Dune: Part Two

⭐⭐⭐⭐⭐ based on 1 review.

tl;dr: A masterclass in narrative, action, and – in particular – design. 




Spoilers Ahead: My reviews are not spoiler-free. You have been warned.

There's always some concern with a sequel to something as epic as Dune was. It's definitely been a while since a film series has been this captivating and immediately beloved. Thankfully, Part Two (despite the incredibly dull name) manages to both live up to the original and arguably improve on it. There's no denying that this is a bit of a bridge film, but as a conclusion to the major themes and arcs of its predecessor, it does a great job.

The cast remain exceptional across the board, though some serious props have to go to both Zendaya and to newcomer Austin Butler. I thought Zendaya masterfully tread the line between love interest, antagonist, and voice of sanity, really hammering home the key criticisms of a "white male saviour" narratives and the lessens that should be learned from historic abuses of religious ideology and tribalism by colonialist interests. These are not new motifs – they're very much a key part of the original book – but the film does a cracking job of highlighting them, without tiring them out. Butler, on the other hand, is just pure acting chops. He handily matches up to Chalamet and the rest of the more experience cast, and I feel like he very much elevated his character. Feyd-Rautha could have easily been a one-note psychopathic villain – dude has a triplet of cannibal brides after all! – but his subtle interactions, combined with some clever camera work, ensure that his intelligence and cunning are very much front-and-center. I'll be honest, I didn't even clock how well he was able to mimic Skarsgård's incredibly distinctive accent, but I think that just further cements how brilliant this performance was.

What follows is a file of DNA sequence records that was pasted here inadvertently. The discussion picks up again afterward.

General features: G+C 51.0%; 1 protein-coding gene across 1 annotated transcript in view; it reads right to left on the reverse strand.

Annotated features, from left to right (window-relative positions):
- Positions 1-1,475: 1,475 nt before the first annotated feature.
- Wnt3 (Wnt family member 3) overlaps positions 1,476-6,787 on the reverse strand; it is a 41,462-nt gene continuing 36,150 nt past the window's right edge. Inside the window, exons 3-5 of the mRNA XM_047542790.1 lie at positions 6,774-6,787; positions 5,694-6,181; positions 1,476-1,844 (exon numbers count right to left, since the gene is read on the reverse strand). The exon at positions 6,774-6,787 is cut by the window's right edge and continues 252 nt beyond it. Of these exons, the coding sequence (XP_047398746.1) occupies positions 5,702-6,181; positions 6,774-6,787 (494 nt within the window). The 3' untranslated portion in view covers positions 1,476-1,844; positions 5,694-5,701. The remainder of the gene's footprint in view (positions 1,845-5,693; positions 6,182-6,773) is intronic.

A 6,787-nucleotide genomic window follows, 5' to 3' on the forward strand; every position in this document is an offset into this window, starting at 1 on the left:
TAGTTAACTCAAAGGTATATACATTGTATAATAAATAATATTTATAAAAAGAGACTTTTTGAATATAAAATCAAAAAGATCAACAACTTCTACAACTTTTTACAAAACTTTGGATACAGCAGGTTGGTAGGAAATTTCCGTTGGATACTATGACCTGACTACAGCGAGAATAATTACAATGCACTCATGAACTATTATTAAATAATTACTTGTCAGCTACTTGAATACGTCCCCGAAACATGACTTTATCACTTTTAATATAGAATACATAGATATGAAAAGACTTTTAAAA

But Dune is much more than just an exceptional cast and stellar direction. Much like the first film, the design work here is breathtaking. The monotone birthday celebrations on the Harkonnen home world are mind-bending, and left me desperate to understand how much was CGI and how much was in-camera or even on-set trickery. Either way, this implosive fireworks? 👩‍🍳😘 And that moment when the worms are revealed within the sandstorm? A perfect action beat, brilliantly framed.

Speaking of action, I haven't seen a fight sequence as fresh and anxiety-inducing as the finale between Butler and Chalamet. It managed to balance the visceral reality that a knife fight inherently has with a kind of poetic beauty, all whilst staying grounded and incredibly tense. The way the actors moved felt not just realistic, but realistically practised, creating a truth of their intense training during their respective upbringing. But the moments it really shone were when one or both of them had to react instinctively. A leg block here, and shove there, a desperate pivot away from an unexpected jab. They kept the fight feeling gritty yet also deeply entertaining and unexpected. A masterclass in choreography!

So what else is there left to praise? The narrative delivered on all of the promises of the first film, whilst deftly heightening the stakes and expanding the world-building, particularly of the Fremen people. The new characters were nicely introduced, alongside new mysteries. And Paul's ascension to the status of a Messianic figure was dealt with really well, with as much push back as he could manage, desperately trying to find another way, which only made his character more likeable.

Aside from one minor plot niggle – why not just launch the nuclear attack immediately, if he wanted to avoid going south so much? – my only real concern is looking ahead. With the fight on Dune now complete, Paul's order for the loyal Fremen to take to the stars and fight for him against the other families is the first moment we really see how far he has fallen. But more than that, it marks a shift in the narrative focus, from this relatively tightly-knit tale of two families and the indigenous people caught in the crossfire, to one of galaxy-spanning proportions. And I don't know if I want or need that? I guess we'll find out whenever the third film drops.

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